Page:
And this is possible for us today. The Lord Himself promised, “If a man love Me he will keep My words: and My Father will love Him, and we will come unto Him, and make our abode with him” (John 14:23); and again, “If any man hear My voice, and open the door, I will come in, and sup with him, and he with Me.” These passages plainly show that the Lord will set his mark of approval upon the one whose pathway pleases Him. To such the special privilege is granted of being aware that they are acting according to His holy will and word.

As a result, doubtless, of his constancy and devotedness Enoch became intelligent in God’s mind, for intelligence ever follows devotedness, and His purpose was made known to him. We find him


“The Lord cometh with ten thousands of His saints to execute judgment upon all, and to convince all that are ungodly among them of all their ungodly deeds which they have ungodly committed and of all their hard speeches which ungodly sinners have spoken against Him” (Jude 14-15).

The patriarch lived in the light of the future as though it were already present. He sees the Lord come in the midst of His holy myriads. The world already condemned by Enoch’s walk was about to be judged by the Lord in company with all His own who, like Enoch, had stood apart from it in their way on earth.

The generation of ungodly men of whom Enoch spoke still continues. The flood came and destroyed a part of it; the judgment upon Sodom and Gomorrah cut off another part of it later. But yet it exists. Man lives in neglect of God still, and judgment must do its work. Ungodly deeds have been committed—ungodly speeches have been spoken against Him, and man’s ungodliness has culminated in the rejection and murder of God’s Son when in grace He came into the world.

It is perhaps five thousand years since Enoch uttered his prophecy, and as yet it awaits its fulfilment which draws near.

Remarkably enough that prophecy passes over the rest of the patriarchal age, the age of law, of kings, of prophets, of Israel’s supremacy, of the times of the Gentiles. It makes no mention of the ministry and sufferings of our Lord nor of the present period in which the church—His bride—is being gathered out to share with Him His coming glories. It looks down the long avenue of the centuries and focuses its gaze on the manifestation in glory of the Lord together with the saints gathered out of all those dispensations.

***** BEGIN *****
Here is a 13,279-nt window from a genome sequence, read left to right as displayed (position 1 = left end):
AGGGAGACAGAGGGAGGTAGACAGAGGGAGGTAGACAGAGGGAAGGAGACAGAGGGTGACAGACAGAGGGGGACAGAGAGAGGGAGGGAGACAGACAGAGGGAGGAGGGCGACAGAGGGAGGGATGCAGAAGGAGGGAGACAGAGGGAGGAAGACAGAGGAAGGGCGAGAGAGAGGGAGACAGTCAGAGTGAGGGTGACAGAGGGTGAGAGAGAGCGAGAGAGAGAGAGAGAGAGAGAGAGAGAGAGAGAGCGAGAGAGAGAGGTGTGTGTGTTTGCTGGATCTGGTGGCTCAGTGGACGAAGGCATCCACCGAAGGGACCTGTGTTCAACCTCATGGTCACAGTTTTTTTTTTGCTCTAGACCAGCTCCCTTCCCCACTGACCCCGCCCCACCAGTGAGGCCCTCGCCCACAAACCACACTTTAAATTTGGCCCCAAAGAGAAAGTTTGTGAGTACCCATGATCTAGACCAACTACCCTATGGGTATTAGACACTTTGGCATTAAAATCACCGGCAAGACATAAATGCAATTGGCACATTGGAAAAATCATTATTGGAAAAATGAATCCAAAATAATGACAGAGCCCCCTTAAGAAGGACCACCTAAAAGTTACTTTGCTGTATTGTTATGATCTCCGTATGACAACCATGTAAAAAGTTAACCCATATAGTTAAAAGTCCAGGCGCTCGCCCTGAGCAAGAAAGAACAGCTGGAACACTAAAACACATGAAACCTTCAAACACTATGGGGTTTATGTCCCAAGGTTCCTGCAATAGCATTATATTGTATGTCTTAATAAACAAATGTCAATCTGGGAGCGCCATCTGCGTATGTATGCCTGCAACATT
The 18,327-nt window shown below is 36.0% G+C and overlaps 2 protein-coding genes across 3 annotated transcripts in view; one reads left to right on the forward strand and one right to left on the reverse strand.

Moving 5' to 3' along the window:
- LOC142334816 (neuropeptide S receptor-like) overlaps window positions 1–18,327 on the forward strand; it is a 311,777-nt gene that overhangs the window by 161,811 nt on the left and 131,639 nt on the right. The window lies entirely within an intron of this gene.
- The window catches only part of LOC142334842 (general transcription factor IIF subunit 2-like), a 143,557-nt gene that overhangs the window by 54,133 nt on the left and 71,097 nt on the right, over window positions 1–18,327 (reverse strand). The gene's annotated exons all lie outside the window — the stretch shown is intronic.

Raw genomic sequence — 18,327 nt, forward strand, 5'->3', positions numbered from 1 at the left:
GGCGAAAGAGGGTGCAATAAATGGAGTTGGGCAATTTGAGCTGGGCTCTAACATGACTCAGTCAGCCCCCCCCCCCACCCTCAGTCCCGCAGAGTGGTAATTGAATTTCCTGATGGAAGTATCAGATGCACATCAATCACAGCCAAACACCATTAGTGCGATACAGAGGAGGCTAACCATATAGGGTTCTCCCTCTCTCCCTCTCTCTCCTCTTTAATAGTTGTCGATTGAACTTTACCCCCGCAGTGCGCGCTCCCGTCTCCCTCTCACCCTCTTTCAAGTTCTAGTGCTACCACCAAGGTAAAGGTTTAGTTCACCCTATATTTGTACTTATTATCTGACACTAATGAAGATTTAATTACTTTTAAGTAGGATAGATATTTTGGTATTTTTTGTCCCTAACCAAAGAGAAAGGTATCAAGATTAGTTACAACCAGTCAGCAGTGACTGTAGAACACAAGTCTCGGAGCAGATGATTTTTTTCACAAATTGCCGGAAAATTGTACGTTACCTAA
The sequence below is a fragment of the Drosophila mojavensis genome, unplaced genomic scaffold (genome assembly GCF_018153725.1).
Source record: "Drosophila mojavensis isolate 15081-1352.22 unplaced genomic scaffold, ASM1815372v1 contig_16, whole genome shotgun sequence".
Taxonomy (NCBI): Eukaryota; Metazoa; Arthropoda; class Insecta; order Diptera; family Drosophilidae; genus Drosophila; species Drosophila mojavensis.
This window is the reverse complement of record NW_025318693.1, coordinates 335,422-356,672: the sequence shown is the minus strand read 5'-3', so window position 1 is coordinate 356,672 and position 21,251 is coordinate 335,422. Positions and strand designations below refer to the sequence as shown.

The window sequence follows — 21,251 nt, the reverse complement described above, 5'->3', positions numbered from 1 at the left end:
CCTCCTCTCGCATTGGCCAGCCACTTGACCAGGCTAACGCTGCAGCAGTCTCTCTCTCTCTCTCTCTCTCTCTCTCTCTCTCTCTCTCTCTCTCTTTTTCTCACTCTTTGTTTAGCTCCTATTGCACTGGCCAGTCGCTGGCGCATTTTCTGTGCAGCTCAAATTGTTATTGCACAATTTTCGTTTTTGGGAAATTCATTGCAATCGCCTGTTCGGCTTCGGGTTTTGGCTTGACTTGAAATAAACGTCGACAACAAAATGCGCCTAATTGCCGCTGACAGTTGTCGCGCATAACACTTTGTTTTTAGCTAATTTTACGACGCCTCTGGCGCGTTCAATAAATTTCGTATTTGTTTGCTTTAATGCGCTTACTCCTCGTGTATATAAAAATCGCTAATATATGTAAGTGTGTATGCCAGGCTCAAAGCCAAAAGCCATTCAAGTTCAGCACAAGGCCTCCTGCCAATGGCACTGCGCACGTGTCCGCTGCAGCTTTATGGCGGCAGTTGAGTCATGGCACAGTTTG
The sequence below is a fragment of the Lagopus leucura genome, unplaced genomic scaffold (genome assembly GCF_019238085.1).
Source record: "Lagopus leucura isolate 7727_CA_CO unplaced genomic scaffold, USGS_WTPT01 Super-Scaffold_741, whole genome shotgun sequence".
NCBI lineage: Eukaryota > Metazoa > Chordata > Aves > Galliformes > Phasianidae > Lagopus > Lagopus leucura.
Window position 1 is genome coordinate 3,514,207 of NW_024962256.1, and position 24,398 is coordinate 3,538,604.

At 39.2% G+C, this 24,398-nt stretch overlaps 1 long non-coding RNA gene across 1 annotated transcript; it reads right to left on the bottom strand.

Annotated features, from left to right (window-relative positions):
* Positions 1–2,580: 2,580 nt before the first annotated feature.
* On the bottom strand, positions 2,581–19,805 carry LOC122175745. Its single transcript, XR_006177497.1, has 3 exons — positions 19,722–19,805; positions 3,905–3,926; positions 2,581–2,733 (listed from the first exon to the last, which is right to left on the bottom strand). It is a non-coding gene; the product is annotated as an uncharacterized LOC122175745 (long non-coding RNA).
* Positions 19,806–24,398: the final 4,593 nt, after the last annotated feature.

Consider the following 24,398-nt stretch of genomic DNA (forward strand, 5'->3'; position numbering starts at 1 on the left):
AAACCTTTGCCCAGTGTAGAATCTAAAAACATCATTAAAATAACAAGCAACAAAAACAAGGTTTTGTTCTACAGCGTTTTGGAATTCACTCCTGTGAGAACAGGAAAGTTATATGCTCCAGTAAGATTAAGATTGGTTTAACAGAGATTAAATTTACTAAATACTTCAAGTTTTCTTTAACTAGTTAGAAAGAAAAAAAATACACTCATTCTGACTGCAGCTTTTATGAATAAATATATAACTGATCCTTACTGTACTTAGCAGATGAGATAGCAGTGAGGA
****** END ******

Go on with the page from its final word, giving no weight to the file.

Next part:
Today creation groans in pain. Earth mourns the rejection of the Messiah and cries aloud for Him. And what is in view? Maranatha! The Lord cometh! Hallelujah.

By His cross and passion He has won for Himself myriads of companions for the day of His glory. They walked with Him during the hour of His patience—they will appear with Him in the hour of His power.

For three hundred years Enoch pursued his way of godliness, enjoying the knowledge that his course pleased God, and bearing his testimony by life and lip.

Then came that exceptional day when he was


when a man was removed from the world in a way “that he should not see death,” The marked man was a missed man. From Hebrews 11 we learn “he was not found.” He had walked with God and witnessed for God during three centuries, but now he was gone, whither they knew not.

A little child in telling his story put it thus, “Enoch walked so far with God that God took him home.” She summarized it well. Enoch is “at home” with Him with whom he travelled so far, and for whom he testified so faithfully.

We know not how it was accomplished—nor is it necessary that we should. The power of God intervened, and out of a scene of sin and death the servant was caught away.

In 1 Thessalonians Enoch’s history is seen repeating itself in some sort in the church of God. They had turned to God from their idols (chap. 1:9). They were serving Him now in the midst of surrounding ungodliness (chap. 1:10). They were taught to walk so as to please God (chap. 3:1). They were testifying to those around (chap. 1:8). They were awaiting the hour of their translation (chap. 4:16-17), and looking forward to the coming of our Lord Jesus Christ with all His saints (chap. 3:13), when judgment would fall on the ungodly world around them (chap. 5:2-3).

Enoch is seen in one other Scripture in connection with the genealogy of our Lord. In Luke 3 his name is found in this thrice honourable association. With his forbears and successors he is glorified by being named in that favoured list, his name of weakness being thus linked with the name of omnipotence on the page of history.

And may we not say that in some sort the opportunity is afforded us today of having our all-unworthy names associated with His all-worthy name. If we are found standing for His interests and confessing His name in this passing world has He not promised that He will confess our names before His Father which is in heaven. That will be a place in history which will abide when all human histories pass from remembrance

“And like the baseless fabric of a vision

Leave not a wrack behind.”

Enoch overcame the world. In his course he is seen victorious over all its sin and seduction, and thus he stands prominent as one whose faith we are called to follow as we pursue our pathway of pilgrimage here awaiting the hour of Christ’s manifestation in triumph.


S.T. 1918